Graduate start-ups & community engagement celebrated in latest KEF results

Thu 19 October, 2023
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Research England has unveiled this year’s Knowledge Exchange Framework (KEF) results which confirm that the University of Bedfordshire performed strongly in a number of key areas, including support for graduate start-ups and local and regional community engagement.

KEF assesses how universities impact the economy and society. The 2023 results showcase that Bedfordshire has excelled in three key categories – ‘Public & Community Engagement’, ‘Research Partnerships’ and ‘Graduate Start-Ups & CPD’ (Continuing Professional Development) – and this year’s results include year-by-year comparison, showing significant improvement themes.

Overall, the results reflect the outcomes of the University’s interventions, laid out in its five-year Research & Innovation Strategy. The institution has made significant progress in its commitment to use research partnerships in solving impactful societal challenges, with three Engineering academics being awarded £200k in funding from Innovate UK shortly after the KEF results were announced to further investigate renewable energy storage and production.

Bedfordshire has consistently scored as one of the top 5% of UK universities regarding alumni start-ups and CPD courses, previously recognised in a study by HESA in 2022, while earlier this year ranked the University in top place for helping to create and nurture social enterprises.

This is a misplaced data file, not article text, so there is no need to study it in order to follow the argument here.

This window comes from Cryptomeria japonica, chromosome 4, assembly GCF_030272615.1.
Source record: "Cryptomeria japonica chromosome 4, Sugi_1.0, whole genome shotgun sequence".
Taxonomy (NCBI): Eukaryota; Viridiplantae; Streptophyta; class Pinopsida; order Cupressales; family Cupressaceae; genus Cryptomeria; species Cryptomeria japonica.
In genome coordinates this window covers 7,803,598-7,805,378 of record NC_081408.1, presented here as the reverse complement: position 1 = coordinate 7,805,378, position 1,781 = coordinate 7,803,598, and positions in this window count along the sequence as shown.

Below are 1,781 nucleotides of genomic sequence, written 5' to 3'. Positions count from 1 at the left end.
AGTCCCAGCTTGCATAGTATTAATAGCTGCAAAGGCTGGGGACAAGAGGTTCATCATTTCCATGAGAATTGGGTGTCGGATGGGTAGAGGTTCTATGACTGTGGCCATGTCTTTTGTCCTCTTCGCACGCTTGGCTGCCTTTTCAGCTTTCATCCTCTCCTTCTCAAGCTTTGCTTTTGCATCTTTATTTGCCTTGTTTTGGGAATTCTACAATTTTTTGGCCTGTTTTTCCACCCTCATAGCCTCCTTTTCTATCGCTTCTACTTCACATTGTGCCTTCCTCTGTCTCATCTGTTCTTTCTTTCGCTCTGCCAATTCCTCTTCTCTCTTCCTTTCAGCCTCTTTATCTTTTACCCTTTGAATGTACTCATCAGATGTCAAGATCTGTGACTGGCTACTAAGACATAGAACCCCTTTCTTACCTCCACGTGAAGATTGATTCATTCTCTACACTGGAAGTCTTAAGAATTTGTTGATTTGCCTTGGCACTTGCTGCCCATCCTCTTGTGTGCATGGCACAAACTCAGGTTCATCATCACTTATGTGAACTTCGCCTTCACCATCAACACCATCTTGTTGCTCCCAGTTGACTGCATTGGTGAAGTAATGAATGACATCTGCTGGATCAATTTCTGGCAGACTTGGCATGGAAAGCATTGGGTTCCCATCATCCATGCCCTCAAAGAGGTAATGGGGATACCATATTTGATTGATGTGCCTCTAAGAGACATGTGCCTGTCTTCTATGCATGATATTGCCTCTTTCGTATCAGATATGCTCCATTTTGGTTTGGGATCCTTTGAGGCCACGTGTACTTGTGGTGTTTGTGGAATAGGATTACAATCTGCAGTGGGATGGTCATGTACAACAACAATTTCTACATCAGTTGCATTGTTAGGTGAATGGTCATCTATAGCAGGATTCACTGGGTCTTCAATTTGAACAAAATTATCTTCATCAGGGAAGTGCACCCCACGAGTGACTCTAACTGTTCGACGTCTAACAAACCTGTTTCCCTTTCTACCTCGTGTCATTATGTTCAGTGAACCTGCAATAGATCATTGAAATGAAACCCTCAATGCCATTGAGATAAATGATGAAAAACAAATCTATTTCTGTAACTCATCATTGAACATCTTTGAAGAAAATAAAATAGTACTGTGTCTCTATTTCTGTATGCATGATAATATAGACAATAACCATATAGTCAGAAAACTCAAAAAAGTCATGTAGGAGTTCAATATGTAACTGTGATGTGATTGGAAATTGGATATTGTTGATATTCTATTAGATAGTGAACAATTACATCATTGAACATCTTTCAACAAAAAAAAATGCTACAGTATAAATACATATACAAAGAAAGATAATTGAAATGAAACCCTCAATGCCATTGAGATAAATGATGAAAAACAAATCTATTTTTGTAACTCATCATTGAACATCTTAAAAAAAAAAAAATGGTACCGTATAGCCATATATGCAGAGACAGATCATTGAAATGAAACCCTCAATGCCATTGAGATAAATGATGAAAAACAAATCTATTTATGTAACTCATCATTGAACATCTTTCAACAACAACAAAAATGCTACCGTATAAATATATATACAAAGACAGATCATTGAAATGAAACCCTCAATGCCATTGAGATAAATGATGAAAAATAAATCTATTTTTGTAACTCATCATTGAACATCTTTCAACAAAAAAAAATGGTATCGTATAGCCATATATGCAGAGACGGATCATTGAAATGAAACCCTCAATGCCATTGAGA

The boost in KEF score for Public and Community Engagement reflects the University’s Civic Agreement with Luton Council. The newly announced educational partnership with Luton Town Football Club will also add depth to this award area, as well as ongoing research partnerships with local charities and healthcare providers, by offering student knowledge exchange and placement opportunities.

Professor Andrew Church, Pro Vice Chancellor for Research & Innovation, commented: “These results are all down to a genuinely successful effort by all staff and it is pleasing to see the University of Bedfordshire being recognised nationally through independent metrics. Academics have often built these partnerships using small seed corn funding, either from regional projects or our own funding initiatives, such as the Participatory Research Fund, so it’s fantastic that their efforts have been acknowledged.”

Sally Cartwright, Director of Public Health at Luton Council, added: “We have been delighted with our ongoing collaborations with the University of Bedfordshire in addressing pressing local health issues, such as Covid19, mental health and obesity – all while ensuring meaningful community engagement.”

For more information about Research & Innovation at the University of Bedfordshire, please visit:


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